When it comes to buying and selling airports, the sky's the limit.
Institutional investors around the world have rushed to infrastructure assets such as toll roads, shipping hubs and airports, seeking a stream of steady returns they can predict years into the future in a period of low interest rates.
Airports appeal to buyers for their predictable cash flows, but they also have more growth potential than some other classes of infrastructure. The number of kilometres global passengers travel is likely to increase in coming years. And that means more traffic through airports, and more fees earned for owners.
But how much should an airport cost? Airport valuations are based in large part on expected future cash flows, and there are a lot of places that cash can come from. Investors make their money from plane landing fees, as well as the expansion and control of duty-free shopping, parking and on-site hotels.
Valuing the risk and reward of these assets over several decades has several facets. Buyers must consider how much they can expand the airport and raise fees – which can be a political quagmire. They also look at how updated the buildings are, the type of clientele and airlines that use the airport, and the amount and quality of retail space that can be used to sell food, clothes and spare phone chargers to a captive audience of passengers waiting to board their flights.
To further complicate the valuation analysis, there are also a few ways an airport can be sold by the government – from a full privatization, to a sale of the land the airport sits on. Many airports are sold under concession deals, where a consortium of investors will buy the right to operate and manage the airport from the government for a set amount of time – typically 30 years or more.
Airports around the world often sell for between about 10 and 20 times their earnings before interest, tax, depreciation and amortization, according to data from specialist consultancy Aviation Economics. This average has increased in the last couple of years, with multiples in the mid- to high-teens now common.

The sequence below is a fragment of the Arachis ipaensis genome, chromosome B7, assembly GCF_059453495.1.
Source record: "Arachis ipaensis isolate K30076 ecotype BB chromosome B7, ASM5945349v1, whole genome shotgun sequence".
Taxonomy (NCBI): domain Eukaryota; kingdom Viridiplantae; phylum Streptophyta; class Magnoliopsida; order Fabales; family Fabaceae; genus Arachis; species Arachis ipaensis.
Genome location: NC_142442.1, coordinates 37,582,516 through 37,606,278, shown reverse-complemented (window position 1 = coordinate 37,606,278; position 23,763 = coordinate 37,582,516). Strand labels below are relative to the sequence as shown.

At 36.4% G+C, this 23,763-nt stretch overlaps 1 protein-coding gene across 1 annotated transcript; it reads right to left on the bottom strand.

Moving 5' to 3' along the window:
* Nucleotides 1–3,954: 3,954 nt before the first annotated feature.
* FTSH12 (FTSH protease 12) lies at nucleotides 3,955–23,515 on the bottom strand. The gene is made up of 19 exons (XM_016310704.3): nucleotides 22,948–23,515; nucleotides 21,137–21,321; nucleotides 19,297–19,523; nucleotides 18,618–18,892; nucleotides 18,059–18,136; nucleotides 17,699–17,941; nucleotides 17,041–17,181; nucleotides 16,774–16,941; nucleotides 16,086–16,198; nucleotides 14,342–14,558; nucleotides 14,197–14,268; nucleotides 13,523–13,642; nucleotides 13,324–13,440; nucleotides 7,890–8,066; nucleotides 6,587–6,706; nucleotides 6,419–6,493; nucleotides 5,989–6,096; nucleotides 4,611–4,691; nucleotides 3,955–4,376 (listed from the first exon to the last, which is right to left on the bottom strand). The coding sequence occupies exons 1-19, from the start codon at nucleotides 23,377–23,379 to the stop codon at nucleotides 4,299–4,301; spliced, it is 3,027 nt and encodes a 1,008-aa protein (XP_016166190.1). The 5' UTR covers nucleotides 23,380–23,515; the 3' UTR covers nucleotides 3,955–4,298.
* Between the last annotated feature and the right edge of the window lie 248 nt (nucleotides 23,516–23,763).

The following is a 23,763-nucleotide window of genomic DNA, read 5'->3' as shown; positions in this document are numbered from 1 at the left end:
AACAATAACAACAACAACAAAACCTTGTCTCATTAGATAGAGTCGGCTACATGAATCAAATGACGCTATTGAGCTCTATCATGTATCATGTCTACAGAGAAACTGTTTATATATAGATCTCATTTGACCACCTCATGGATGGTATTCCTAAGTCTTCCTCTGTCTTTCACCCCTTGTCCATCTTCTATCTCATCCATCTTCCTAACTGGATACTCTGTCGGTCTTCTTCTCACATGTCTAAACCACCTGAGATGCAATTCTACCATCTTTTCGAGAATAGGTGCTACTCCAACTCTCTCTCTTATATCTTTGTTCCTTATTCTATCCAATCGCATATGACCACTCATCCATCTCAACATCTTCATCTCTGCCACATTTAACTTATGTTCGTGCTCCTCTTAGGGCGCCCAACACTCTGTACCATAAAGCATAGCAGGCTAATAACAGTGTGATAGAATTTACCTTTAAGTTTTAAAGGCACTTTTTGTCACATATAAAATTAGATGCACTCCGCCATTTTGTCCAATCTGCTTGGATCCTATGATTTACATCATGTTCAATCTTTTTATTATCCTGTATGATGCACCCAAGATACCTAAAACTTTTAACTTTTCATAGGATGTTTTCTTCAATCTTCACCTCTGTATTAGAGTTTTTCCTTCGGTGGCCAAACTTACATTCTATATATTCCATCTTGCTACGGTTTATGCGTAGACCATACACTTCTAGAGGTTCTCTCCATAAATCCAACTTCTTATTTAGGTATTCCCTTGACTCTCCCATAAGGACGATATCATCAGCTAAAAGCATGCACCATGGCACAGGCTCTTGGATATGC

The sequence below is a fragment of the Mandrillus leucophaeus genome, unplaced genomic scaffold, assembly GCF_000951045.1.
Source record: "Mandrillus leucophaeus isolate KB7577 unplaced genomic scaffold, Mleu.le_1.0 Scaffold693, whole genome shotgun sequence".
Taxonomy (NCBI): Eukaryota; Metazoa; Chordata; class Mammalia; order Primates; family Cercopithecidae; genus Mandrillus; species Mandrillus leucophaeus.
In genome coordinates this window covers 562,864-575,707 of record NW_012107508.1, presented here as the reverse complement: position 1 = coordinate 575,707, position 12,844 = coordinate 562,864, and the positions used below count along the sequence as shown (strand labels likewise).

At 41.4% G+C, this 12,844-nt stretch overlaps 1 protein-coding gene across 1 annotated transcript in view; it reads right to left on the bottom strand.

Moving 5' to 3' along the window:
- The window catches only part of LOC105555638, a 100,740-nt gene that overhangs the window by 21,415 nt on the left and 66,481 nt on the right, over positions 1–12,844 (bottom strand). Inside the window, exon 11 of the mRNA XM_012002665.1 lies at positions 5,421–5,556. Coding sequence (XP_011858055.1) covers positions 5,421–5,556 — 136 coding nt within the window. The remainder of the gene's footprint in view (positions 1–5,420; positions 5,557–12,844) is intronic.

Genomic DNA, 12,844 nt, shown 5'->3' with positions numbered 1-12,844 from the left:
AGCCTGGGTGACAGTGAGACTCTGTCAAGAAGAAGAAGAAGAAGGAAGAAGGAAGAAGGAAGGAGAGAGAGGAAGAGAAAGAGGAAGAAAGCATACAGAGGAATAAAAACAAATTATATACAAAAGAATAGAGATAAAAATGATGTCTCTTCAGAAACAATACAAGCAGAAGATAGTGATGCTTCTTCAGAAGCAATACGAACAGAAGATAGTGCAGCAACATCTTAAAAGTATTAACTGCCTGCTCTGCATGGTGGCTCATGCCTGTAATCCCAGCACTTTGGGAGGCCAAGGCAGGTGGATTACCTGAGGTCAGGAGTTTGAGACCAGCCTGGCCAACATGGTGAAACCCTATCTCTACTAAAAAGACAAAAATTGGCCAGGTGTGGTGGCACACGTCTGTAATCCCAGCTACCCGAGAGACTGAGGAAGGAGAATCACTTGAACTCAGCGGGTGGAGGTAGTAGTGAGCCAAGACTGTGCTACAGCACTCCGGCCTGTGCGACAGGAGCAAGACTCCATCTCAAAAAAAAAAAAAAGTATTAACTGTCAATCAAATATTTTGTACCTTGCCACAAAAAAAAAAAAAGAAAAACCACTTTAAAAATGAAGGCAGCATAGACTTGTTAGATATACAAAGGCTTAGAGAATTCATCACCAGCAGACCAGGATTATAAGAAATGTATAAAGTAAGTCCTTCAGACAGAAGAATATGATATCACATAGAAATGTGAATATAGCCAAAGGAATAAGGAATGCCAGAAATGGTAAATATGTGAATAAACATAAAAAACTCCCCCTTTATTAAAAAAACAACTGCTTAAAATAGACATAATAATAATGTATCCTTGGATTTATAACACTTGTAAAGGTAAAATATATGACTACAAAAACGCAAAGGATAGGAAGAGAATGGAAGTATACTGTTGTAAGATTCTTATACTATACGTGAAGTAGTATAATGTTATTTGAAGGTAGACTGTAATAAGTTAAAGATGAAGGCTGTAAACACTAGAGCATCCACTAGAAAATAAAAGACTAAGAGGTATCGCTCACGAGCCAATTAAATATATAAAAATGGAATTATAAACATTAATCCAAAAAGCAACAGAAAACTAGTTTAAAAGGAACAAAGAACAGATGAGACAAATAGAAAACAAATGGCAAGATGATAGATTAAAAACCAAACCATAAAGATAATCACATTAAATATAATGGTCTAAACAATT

Like any investment, risks also need to be considered. Airport profits are closely tied to the economic strength of their regions, competing nearby airports and travellers' disposable income, among other things. Brussels' airport, which is part-owned by the Ontario Teachers' Pension Plan, was shuttered for more than a month after a terrorist attack killed 32 people and destroyed part of the departure hall earlier this year.
Notable Recent Airport Privatizations
England's London City Airport
Sold: February, 2016
Buyer: Consortium of investors including Ontario Teachers' Pension Plan, Ontario Municipal Employees Retirement System's Borealis Infrastructure and Alberta Investment Management Corp.
Purchase price: About £2-billion ($4-billion). This was reported to be a multiple of about 30 times earnings before interest, tax, depreciation and amortization (EBITDA).
Deal: London City is not subject to the same user-fee caps as some other airports in England and Willie Walsh, chief executive officer of British Airways' parent company, told the Financial Times that the airline might remove its planes from the airport if fees were hiked to cover the cost of the deal. Meanwhile, the buyers indicated that the potential to increase retail sales was key to their plan to boost returns, as was the rising number of passengers using the airport in a year.
Japan's Kansai International and Osaka Itami airports
Sold: April, 2016
Buyer: France's VINCI Airports and Japan's ORIX Corp. each took a 40-per-cent stake. About 30 local Japanese companies acquired the remaining 20 per cent.
Purchase price: €2.1-billion ($3-billion) for a 44-year-concession agreement.
Deal: This was the first major privatization of Japanese airports and was thought to pave the way for future airport concession deals. Investors said they would grow returns at both properties as traffic increases due to "the expansion of Japan's tourist industry and the development of low-cost airlines."
France's Toulouse-Blagnac Airport
Sold: December, 2014
Buyer: Consortium of investors including Chinese companies Shandong Hi-Speed Group and Friedmann Pacific Asset Management
Purchase price: €308-million for a 49.99-per-cent stake in a 32-year concession contract. This valued the airport at about 18 times EBITDA.
Deal: Foreign investors swooped to acquire a large stake in this regional airport. The deal opened the door to more airport privatizations as the French government sought to sell off billions of dollars worth of assets. This summer France sold large stakes in Lyon-Saint-Exupéry and Nice Côte d'Azur airports to two consortiums for about €1.8-billion.